After police officers across the country were filmed violently suppressing countless peaceful protesters and journalists in the aftermath of the killing of George Floyd, calls to defund police and widespread rage over police brutality hit a crescendo this week. Los Angeles Mayor Eric Garcetti appears to be the first leader of a major city to at least in part acquiesce to the defunding calls, promising to cut his proposed LAPD budget by 5 percent. It seems no accident that he announced this decision on Wednesday, immediately after a veritable tidal wave of anger came crashing down on the Los Angeles Police Commission’s Tuesday Zoom meeting.
Hundreds of city residents called into a Los Angeles Police Commission meeting, ostensibly meant to be a listening forum, and turned it into a session to publicly berate and humiliate the chief of police and the commission’s members: President Eileen Decker, Vice President Shane Murphy Goldsmith, Commissioner Dale Bonner, Commissioner Steve Soboroff, and Commissioner Sandra Figueroa-Villa. Nearly every participant dialing into the meeting called for the firing or resignation of LAPD Chief Michael Moore, who a day earlier had criticized people in the streets by saying that George Floyd’s death was “on their hands as much as it is those officers.” (The police chief had apologized prior to the session and used his time at the start of the meeting to defend his officers.) As one caller put it: “Chief of police, you don’t deserve to resign. You honestly don’t deserve to be fired. You deserve to be run out of the city like it’s the Old West.” The footage of the meeting has been viewed more than 1 million times.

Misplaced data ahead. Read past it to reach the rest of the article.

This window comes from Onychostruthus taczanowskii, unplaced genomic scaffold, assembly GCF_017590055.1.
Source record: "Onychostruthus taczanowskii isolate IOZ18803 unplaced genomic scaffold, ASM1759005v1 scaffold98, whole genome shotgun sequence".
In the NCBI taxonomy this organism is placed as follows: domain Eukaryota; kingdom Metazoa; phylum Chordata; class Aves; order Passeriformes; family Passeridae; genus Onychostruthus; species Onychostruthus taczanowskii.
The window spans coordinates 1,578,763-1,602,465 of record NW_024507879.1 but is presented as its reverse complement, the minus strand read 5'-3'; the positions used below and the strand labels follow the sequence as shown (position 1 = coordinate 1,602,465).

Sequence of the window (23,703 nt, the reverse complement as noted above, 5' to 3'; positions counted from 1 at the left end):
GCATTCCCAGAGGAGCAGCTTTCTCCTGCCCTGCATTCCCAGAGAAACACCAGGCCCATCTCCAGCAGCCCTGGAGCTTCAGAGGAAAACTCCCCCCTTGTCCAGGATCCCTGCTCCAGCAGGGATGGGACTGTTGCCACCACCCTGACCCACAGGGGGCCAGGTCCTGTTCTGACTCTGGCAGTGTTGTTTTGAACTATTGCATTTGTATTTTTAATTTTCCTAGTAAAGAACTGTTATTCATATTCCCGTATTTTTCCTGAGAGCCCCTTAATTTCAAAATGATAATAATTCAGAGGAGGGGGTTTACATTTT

Ultimately, the combined outrage of the protesters and the callers appears to have had some impact on the city. Garcetti accepted Moore’s apology and stood by his chief. But by Wednesday, the mayor was also promising between $100 million and $150 million in cuts from an original $1.86 billion LAPD budget. (That initial budget, for what it’s worth, had included a $120 million increase for the department.) The mayor also on Wednesday offered his support for the appointment of a special prosecutor to investigate misconduct allegations. By Thursday, curfews across Los Angeles had been lifted, and Moore was repeatedly taking a knee at the demand of protesters.
The entire meeting was seven hours long, so we’ve broken out some moments that best encapsulated one city’s rage.